To gather insights on the state of cloud development and deployment today, we spoke with 15 executives from 13 companies that develop tools and services for companies to develop in, and deploy to, the cloud.
We spoke to:
Nishant Patel, CTO, and Gaurav Purandare, Senior DevOps Engineer, Built.io.
Sacha Labourey, CEO and Founder, CloudBees.
Jeff Williams, co-founder and CTO, Contrast Security.
Samer Fallouh, V.P. Engineering, and Andrew Turner, Senior Engineer, Dialexa.
Anders Wallgren, CTO, Electric Cloud.
Jack Norris, S.V.P. Data and Applications, MapR.
Michael Elliott, Cloud Evangelist, NetApp.
Faisal Memon, Technical Product Marketing, NGINX.
Seth Proctor, CTO, NuoDB.
Pedro Verruma, CEO, rethumb.
Pete Chadwick, Director of Cloud Product Management, SUSE.
Nick Kephart, Senior Director Product Marketing, Thousand Eyes.
Dmitry Sotnikov, V.P. of Cloud, WSO2.
Here's what they told us when we asked, "What’s the future for development and deployment to the cloud?"
When Marc Andreessen wrote, “software is eating the world,” he meant that every business is literally turning into software. Cloud is a key part of that story. I’m seeing even the most conservative enterprises dismantling their datacenters and moving their infrastructure to the cloud. From a security perspective, I think cloud environments will evolve to provide security assessment and protection capabilities automatically, without any changes required to the way software is developed, tested, or deployed. This is already happening with IAST and RASP technologies in many large organizations.
1) Bits and bursts around hybrid to avoid lock-in, realizing the value of running on-premises and in the cloud. 2) Death knell of private data center greatly exaggerated about value and why run in different places. 3) Governance is a concern with how data is being managed. 4) China’s sphere of influence in Asia is a lot with regards to politics and culture. That's made cloud adoption slower, but this will translate. 4) More monitoring, AI, and automation.
Faster, optimization of time. More automation. Continued abstraction of the infrastructure from the app so the app is portable and the infrastructure is scalable.
Digital transformation. People think in business terms of integrating and connecting with APIs, customers, clients, and partners. With Disney, everything is connected. We’re more agile with Docker and Puppet. Get more agile and deliver features faster that will improve UX and CX.
I think that more integration is the future. Even more services will be provided by the cloud. We’ll see more abstractions and the addition of some high-level services, things like full client management that could be integrated in a 3rd-party platform. Advances like this will abstract servers, queues, databases, etc. We’ll see more steps toward allowing any company to create a service by combining existing services, and adding their core business on top without having to deal with functions that others can do better.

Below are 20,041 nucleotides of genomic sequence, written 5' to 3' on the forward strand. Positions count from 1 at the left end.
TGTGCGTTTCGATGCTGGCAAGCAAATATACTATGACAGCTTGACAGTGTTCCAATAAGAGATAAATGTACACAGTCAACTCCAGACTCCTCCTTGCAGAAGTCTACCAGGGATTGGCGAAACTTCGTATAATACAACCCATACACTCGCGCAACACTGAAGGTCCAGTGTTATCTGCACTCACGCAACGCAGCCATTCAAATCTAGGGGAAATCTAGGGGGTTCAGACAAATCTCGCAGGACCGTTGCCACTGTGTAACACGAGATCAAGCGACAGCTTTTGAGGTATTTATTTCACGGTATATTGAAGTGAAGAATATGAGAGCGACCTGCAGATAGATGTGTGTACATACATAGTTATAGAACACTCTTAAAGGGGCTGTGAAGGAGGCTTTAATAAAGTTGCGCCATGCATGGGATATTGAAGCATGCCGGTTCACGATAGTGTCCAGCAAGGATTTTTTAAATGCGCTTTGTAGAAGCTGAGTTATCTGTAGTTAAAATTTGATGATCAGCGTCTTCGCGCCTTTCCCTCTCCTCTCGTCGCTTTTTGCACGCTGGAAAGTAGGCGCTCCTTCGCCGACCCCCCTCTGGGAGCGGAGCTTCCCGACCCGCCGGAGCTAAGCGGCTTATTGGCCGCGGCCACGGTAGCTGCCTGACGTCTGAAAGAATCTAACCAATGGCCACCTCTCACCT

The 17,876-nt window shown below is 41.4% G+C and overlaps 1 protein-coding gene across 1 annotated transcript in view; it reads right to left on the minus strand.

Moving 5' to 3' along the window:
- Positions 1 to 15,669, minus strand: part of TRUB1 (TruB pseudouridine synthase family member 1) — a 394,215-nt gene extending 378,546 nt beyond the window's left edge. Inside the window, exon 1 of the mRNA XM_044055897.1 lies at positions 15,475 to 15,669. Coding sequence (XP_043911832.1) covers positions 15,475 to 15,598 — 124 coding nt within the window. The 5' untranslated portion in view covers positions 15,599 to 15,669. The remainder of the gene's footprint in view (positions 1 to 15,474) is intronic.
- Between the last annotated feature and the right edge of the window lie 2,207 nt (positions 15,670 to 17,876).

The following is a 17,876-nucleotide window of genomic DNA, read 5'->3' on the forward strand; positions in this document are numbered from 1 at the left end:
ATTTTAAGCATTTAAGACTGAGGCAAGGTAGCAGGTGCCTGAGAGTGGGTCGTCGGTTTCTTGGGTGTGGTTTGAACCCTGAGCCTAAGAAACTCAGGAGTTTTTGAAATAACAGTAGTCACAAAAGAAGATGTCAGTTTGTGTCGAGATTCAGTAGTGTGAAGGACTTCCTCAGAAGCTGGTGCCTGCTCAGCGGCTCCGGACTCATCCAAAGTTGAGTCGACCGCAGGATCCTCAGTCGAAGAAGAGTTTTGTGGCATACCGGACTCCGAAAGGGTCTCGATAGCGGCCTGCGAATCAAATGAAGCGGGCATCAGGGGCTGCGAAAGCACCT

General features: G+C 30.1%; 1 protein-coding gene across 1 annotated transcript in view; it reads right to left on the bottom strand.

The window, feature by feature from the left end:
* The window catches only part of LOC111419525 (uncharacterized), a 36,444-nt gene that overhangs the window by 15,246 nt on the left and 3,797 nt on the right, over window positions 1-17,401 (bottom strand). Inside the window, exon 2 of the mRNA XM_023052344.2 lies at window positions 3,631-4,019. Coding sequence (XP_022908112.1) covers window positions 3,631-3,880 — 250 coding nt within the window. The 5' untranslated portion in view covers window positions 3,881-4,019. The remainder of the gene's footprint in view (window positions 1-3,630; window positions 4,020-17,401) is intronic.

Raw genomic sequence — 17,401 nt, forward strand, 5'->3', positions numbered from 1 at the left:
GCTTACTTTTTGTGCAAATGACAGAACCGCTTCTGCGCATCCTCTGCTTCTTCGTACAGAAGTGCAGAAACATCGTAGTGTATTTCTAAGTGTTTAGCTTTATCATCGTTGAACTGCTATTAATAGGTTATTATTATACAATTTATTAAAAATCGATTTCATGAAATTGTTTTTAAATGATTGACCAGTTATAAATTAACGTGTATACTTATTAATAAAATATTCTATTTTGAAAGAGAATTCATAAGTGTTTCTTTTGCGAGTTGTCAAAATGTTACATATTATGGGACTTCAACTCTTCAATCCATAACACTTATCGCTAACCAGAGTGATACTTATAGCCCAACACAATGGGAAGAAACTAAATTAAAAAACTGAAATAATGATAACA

Use of the cloud will continue to grow. The challenge is retraining teams and determining the right time to migrate. The discussion needs to be how to adopt a private or public cloud strategy. Concerns about security, performance, and bandwidth have all been addressed. Industry by industry we see companies using technology to win. Companies must make a choice and statement about how they’re going to compete. We will continue to see changes and innovation. That’s why talent and training is so important. It needs to learn, adopt, and adapt to the new trends that are right for their business.
Distributed processing requires the same infrastructure with multiple locations and elastic, transparent processing so the data can run where it’s most efficient and effective. For example, healthcare may keep personally identifiable information on prem while keeping other data in the cloud.
People have existing applications on premises for stability and put new developments in the cloud. We’re seeing more lift and shift to close data centers by 2021. A significant percentage of enterprise companies are moving to the cloud.
A significant majority are developing cloud-first either with IaaS or other cloud scale data providers (i.e., IBM). The efficiency benefits of large-scale data centers are so significant that they must be in the cloud to scale the data center. It’s a long transition period. Everyone realizes new applications will be built in the cloud versus on premises. There will be a concentration of market power with more companies growing. They’ll be a shake-out over the next five years with tech companies or companies with large IT staffs. The same is true in all industries. Can you scale cost efficiently and do you have the talent necessary to do so?
More moves to the cloud and, ultimately, everything lives in the cloud. A thin client worldview. There are complications, though. You can’t access your source code repository if you’re offline. But tere are other benefits. AWS is better at security than most security teams, and tooling, security, scanning, and monitoring are all part of the automated pipeline.
You can build workloads with independence. It’s about an operating system – a bag of drivers and a set of APIs. Move into software-defined infrastructure. Set of tools to roll out cloud-based apps in containers. How to talk to the infrastructure.in cloud environments. Use similar tools to span public and private clouds. The customer still determines where the data sits and how to control access.
Lambda serverless architecture. We’ll see more serverless architecture. Apps will be more mix and match without servers. Everything will be integrated via APIs. When the service goes down, we’ll evolve to self-repair.
What's the future of development and deployment to the cloud from your perspective?